How to Keep Your Kids Engaged in Learning

You have worked hard setting up and keeping close to a routine to keep your child engaged and learning at home. Summers can feel long and after school days with homework can make you feel like a gerbil on a wheel. Unfortunately, just when you think you have it figured out, there is whining, push back, and complaining. Rather than give up, you just have to change it up.

While we all crave routine, we also thrive when we have a break from it and get to do something fun. Changing up the routine and materials may help keep those kids engaged – even in the summer!

Tips & Incentives to Keep Your Kids Engaged in Learning

These tips may even work to keep your kids engaged over the summer if your child has some catching up to do. Once school starts again in the fall and you need to inspire them during homework time, refer back here.

Moving, refocusing, and having fun helps get kids refocused quickly. Teachers and parents need a bag of tricks to keep the kids focused and productive learners. Try some of these out.

Treat jar & Incentives

Keep a treat jar on hand that contains favorite candy, small prizes, stickers, stamps, or special privileges or activities written on a slip of paper. Use what might work for your child. When your child accomplishes a task or set of tasks, give them a prize.

Fill a treat jar with a variety of candy, small prizes, stickers, or stamps.


Use a motivational strategy called the if/then statement. If your child does the work, then they get to do a choice activity. Create a list that motivates your kiddo to get through their work. Teachers use classroom math manipulatives (cubes, bears, links, dominoes, counters, shapes, tiles), coloring books, ipads, art materials, a set up science experiment as choices they can work on when they are done with the required work. You could improvise on this idea using what you have at home.

Make Learning Fun to Keep Kids Engaged

Hands on

When paper/pencil has gone stale and doesn’t work, trade it up. Do the same activity in another way. Try using a different tool. Write with a mechanical pencil, pen, marker, or other writing tool. Instead of working with letters or words on paper, use magnetic letters & a whiteboard or cookie tray. Make letters or numbers with playdoh, use shaving cream, paint them with watercolor paint. Use wipe off markers & a white board.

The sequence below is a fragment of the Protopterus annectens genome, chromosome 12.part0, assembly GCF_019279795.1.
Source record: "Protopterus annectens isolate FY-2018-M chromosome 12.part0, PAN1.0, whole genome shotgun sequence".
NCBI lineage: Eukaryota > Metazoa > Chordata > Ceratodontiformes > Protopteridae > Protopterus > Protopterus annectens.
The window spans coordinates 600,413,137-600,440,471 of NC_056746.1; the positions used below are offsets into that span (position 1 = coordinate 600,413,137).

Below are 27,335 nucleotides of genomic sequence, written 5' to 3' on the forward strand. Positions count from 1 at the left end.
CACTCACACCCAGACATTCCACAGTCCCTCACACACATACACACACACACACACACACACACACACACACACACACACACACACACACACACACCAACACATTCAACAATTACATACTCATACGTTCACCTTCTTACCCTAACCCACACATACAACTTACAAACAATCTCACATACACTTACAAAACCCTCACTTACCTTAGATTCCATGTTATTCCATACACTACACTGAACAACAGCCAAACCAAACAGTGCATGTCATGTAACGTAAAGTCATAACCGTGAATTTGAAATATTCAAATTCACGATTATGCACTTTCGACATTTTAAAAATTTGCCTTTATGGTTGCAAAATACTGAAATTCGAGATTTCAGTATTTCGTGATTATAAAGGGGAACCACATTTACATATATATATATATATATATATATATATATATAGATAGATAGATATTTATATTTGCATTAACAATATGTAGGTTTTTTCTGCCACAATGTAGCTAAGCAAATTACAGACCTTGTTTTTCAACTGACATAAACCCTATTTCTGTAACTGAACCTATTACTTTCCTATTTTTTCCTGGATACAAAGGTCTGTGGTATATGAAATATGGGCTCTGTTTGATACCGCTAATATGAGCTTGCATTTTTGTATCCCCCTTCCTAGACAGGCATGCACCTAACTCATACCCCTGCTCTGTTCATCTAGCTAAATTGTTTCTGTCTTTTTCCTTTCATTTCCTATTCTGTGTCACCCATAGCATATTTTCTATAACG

Use things that your child can manipulate with their hands. Ditch the technology. Make words, letters or numbers with legos, write them in shaving cream, build them with blocks. Solve story problems with action figures or stuffed animals. Use whatever topic you are learning and substitute your fun things at home that will demonstrate that learning.


Take a break from whatever is causing boredom and do a science experiment. Read how to do it, make a plan & try it out. Write about how to do it or what you learned.

Creations & Constructions

Building & creating with fun construction materials can support any form of learning. Rethink the toys and materials in your house. Dig out the Legos, blocks, Lincoln Logs and Magnetic Tiles. Look at everything with new eyes & think of ways to use them to accomplish the learning task.


Fidgety kids sometimes just need a movement break. Have them get up and run around the house. Exercise or dance. Act the learning out. Try out Go Noodle as a resource for fun ways to move and learn.

Take a Break

Kids sometimes just need a break. Allow your child to take a break, rest, play outside, blow some bubbles, explore outside, and come back to the focused learning later. The secret is knowing your child and what motivates.

Reading together is a relaxing and enjoyable break.

Don’t forget that reading to your kiddos is always a way of learning together! Check out my post on reading with your child, here.

The main thing to remember is that learning doesn’t need to stop when the school year ends and with the right approach, kids will embrace learning when introduced and continued in creative ways.

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